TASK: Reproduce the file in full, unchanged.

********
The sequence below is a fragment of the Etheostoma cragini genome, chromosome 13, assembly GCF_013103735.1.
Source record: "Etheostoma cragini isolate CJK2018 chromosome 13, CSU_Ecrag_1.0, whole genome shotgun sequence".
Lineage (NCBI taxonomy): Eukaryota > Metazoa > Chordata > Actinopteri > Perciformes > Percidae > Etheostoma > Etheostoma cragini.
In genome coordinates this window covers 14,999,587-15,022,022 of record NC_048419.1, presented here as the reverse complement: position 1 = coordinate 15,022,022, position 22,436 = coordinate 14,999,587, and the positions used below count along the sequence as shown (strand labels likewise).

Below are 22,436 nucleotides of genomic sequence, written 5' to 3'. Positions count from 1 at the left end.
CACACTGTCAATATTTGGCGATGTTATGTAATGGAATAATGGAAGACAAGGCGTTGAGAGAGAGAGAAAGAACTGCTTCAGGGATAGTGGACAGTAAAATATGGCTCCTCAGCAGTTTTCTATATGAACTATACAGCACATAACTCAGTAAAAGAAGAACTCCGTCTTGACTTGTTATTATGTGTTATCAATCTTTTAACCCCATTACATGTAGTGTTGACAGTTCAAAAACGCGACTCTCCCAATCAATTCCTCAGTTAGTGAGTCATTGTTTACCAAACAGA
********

The sequence below is a fragment of the Etheostoma cragini genome, chromosome 13, assembly GCF_013103735.1.
Source record: "Etheostoma cragini isolate CJK2018 chromosome 13, CSU_Ecrag_1.0, whole genome shotgun sequence".
Lineage (NCBI taxonomy): Eukaryota > Metazoa > Chordata > Actinopteri > Perciformes > Percidae > Etheostoma > Etheostoma cragini.
In genome coordinates this window covers 14,999,587-15,022,022 of record NC_048419.1, presented here as the reverse complement: position 1 = coordinate 15,022,022, position 22,436 = coordinate 14,999,587, and the positions used below count along the sequence as shown (strand labels likewise).

Below are 22,436 nucleotides of genomic sequence, written 5' to 3'. Positions count from 1 at the left end.
CACACTGTCAATATTTGGCGATGTTATGTAATGGAATAATGGAAGACAAGGCGTTGAGAGAGAGAGAAAGAACTGCTTCAGGGATAGTGGACAGTAAAATATGGCTCCTCAGCAGTTTTCTATATGAACTATACAGCACATAACTCAGTAAAAGAAGAACTCCGTCTTGACTTGTTATTATGTGTTATCAATCTTTTAACCCCATTACATGTAGTGTTGACAGTTCAAAAACGCGACTCTCCCAATCAATTCCTCAGTTAGTGAGTCATTGTTTACCAAACAGA